Why Science Matters — The Ethics of Responsibility

by David Lemberg MS DC on November 11, 2012

[Published March 15, 2012 on BIOETHICS TODAY] If we were not capable of autonomous thought and merely accepted and acted on what others told us, the future prospects of our communities, nations, and race would be bleak indeed. Fortunately, a few humans are capable of independent thinking, creativity, insight, and innovation. Every “benefit” of modern existence is a direct result of independent thinking in the form of scientific activity. Those of us who live in developed nations would be very hard-pressed to get through a day without readily available electricity and running water. Imagine living without automated transportation. Imagine living without television or cinema. Imagine living without a computer.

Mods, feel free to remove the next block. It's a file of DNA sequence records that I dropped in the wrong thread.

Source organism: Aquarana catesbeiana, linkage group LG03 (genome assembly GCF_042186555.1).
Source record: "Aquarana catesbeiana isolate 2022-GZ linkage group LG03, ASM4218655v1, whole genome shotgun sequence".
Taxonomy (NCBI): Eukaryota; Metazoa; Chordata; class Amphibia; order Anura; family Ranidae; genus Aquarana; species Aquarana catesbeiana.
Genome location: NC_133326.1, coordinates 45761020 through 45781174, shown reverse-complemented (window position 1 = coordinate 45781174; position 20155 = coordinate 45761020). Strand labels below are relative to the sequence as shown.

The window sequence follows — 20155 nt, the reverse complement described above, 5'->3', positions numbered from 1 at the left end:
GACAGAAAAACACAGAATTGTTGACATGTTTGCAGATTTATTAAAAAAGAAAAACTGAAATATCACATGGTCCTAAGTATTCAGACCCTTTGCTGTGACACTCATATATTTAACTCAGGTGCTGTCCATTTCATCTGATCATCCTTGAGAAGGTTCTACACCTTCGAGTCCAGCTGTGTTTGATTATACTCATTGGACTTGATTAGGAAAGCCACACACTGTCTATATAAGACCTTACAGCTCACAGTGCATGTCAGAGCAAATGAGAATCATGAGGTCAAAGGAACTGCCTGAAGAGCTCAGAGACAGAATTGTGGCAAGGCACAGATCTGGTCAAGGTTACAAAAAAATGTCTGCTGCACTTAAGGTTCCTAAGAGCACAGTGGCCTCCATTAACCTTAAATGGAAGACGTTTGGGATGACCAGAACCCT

The study, investigation, and application of mathematics, physics, chemistry, and biology, and their combined disciplines such as engineering, agriculture, and architecture, have given us the world we inhabit. And yet in the United States close to half the population is being trained daily to believe that science is a bad thing.


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